17. Saïd Business School, University of Oxford, U.K.
It’s the distinctive green ziggurat-esque tower that acts as the instantly recognizable centerpiece of the University of Oxford’s Saïd Business School. Finished in 2001, the building was the vision of London architects Dixon Jones – the firm also behind the makeover of the English capital’s famous Royal Opera House and National Gallery. In February 2013 a new west wing was added to the Saïd Business School. Dixon Jones was also responsible for this extension, which one critic described as “a distinctive new oasis for young thrusters.” What’s more, the new addition won a prestigious Royal Institute of British Architects award in June 2013.
16. Wisconsin School of Business, University of Wisconsin, USA
In 1993 The University of Wisconsin received an eye-catching new addition when its Grainger Hall building was completed. The structure was designed for the college’s school of business by Milwaukee’s Zimmerman Design Group, and the Architect’s Collaborative from Cambridge, Massachusetts. Its shell is comprised of three types of brick and stone, while red tiles cover the majority of the roofs, and a large stained glass window features in the library. Some of the school’s design elements nod to other campus buildings – for example, its curved sections mirror the red gym’s towers – and even the grand Wisconsin State Capitol.
15. Reed Business School, Gloucestershire, U.K.
The oldest sections of the manor house in which Reed Business School is situated date back to the 1400s. The gorgeous Jacobean manor was once associated with a priory, and the building is steeped in history. After King Henry VIII dissolved the English monasteries in 1539, the manor was given to Sir Thomas Pope – who also established the University of Oxford’s Trinity College. Today, the dining room is the oldest part of the house, and in fact it is thought to have been the grange of the monks who lived in the area many centuries ago. The building has changed hands many times over the years but now has all the facilities necessary for 21st-century business students.
14. UC Davis Graduate School of Management, California, USA
Boston-based architects Sasaki Associates were responsible for the new headquarters of UC Davis’ Graduate School of Management, which was completed in 2009 at a cost of $33.5 million. Named Gallagher Hall, the handsome glass-and-tile-fronted building boasts an array of high-tech classrooms, while a new conference center was also constructed next door. The project has been heralded for its commitment to conserving resources; in fact, the business school became California’s first to be awarded a LEED Platinum certification. It was built to be energy-efficient and features a solar array on its roof that generates a significant proportion of the power needed by the complex.
13. School of Business and Economics, The Catholic University of America, Washington D.C., USA
The stately McMahon Hall, home to the School of Business and Economics, is one of the oldest buildings on the campus of the Catholic University of America. Its existence is down to one man, the Archdiocese of New York’s Reverend Monsignor James McMahon, who donated some of his considerable fortune to the college with the proviso that he could live out the rest of his days on the university site. McMahon was granted his request, and McMahon Hall of Philosophy and Letters was built before being given a dedication in 1895.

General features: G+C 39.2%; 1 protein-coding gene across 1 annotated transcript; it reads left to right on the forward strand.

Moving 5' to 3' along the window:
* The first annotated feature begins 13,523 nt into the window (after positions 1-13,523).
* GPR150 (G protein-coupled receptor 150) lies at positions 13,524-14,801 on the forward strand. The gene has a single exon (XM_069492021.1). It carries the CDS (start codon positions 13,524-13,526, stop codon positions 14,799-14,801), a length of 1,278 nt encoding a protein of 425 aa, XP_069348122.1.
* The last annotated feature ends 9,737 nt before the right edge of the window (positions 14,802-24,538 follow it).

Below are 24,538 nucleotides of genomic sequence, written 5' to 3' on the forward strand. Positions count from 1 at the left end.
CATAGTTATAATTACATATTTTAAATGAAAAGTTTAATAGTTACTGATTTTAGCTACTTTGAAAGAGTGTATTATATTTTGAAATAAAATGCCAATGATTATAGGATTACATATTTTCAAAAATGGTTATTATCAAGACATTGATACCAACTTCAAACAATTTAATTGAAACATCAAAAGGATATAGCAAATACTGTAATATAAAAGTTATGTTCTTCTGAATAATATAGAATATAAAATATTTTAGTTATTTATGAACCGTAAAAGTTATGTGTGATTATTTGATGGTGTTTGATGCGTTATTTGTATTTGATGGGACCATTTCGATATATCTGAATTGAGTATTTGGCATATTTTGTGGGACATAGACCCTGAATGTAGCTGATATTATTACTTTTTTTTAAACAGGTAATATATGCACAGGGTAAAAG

12. Graziadio School of Business and Management, Pepperdine University, California, USA
Pepperdine University in Malibu, California is seen by many as having one of the most beautiful campuses in the U.S., and upon seeing the Graziadio School of Business and Management, established in 1969, it’s hard to disagree. Like other buildings at Pepperdine – the majority of which were designed by the renowned Los-Angeles-based firm William L. Pereira and Associates – its architecture is sleek and Mediterranean in style, with white stucco walls and a red tile roof. The school is also set into hills looking over the Pacific Ocean, which means that students may be able to enjoy just as inviting views from inside the building as from outside.
11. Cambridge Judge Business School, University of Cambridge, U.K.
Judge Business School at the prestigious University of Cambridge looks pretty inviting from the outside, but the inside is just as spectacular, with walkways and stairwells painted in a riot of primary colors. Judge Business School was originally the site of the magnificent Addenbrooke’s Old Hospital, which was extended and reconstructed in the 1860s by British architect Matthew Digby Wyatt. More recently, the building was enlarged and rearranged again, this time by London’s John Outram Associates, and it opened its doors in 1996. The fresh new look saw the school win a David Urwin Award for the best building of the decade.
10. E. J. Ourso College of Business, Louisiana State University, USA
In 2012 Louisiana State University cut the ribbon on its attractive new E. J. Ourso School of Business, which is located in the Business Education Complex. New Jersey’s ikon.5 architectural firm was responsible for the sleek design – which combines mirror glass-covered pavilions together with an attractive rotunda sporting a bronze solar screen. Such features are said to pay tribute to the historic campus. As well as housing classrooms and an auditorium with 300 seats, the complex also features an imitation trading room – perfect for those wanting to get in some practice before getting involved with the real thing.
9. Ashridge Business School, Hertfordshire, U.K.
Ashridge Business School’s Ashridge House is a truly awe-inspiring piece of architecture. The neo-Gothic structure was built as a home for the 7th Earl of Bridgewater by noted English architect James Wyatt. Sadly, Wyatt passed away before it was completed, so it was down to Jeffry Wyatt, his nephew, to finish the project for him. Completed in 1814, the building is comprised of finely dressed ashlar masonry and Totternhoe Stone, with slate roofs and a castellated, battlement-like parapet. The finished article should impress even the pickiest of business students.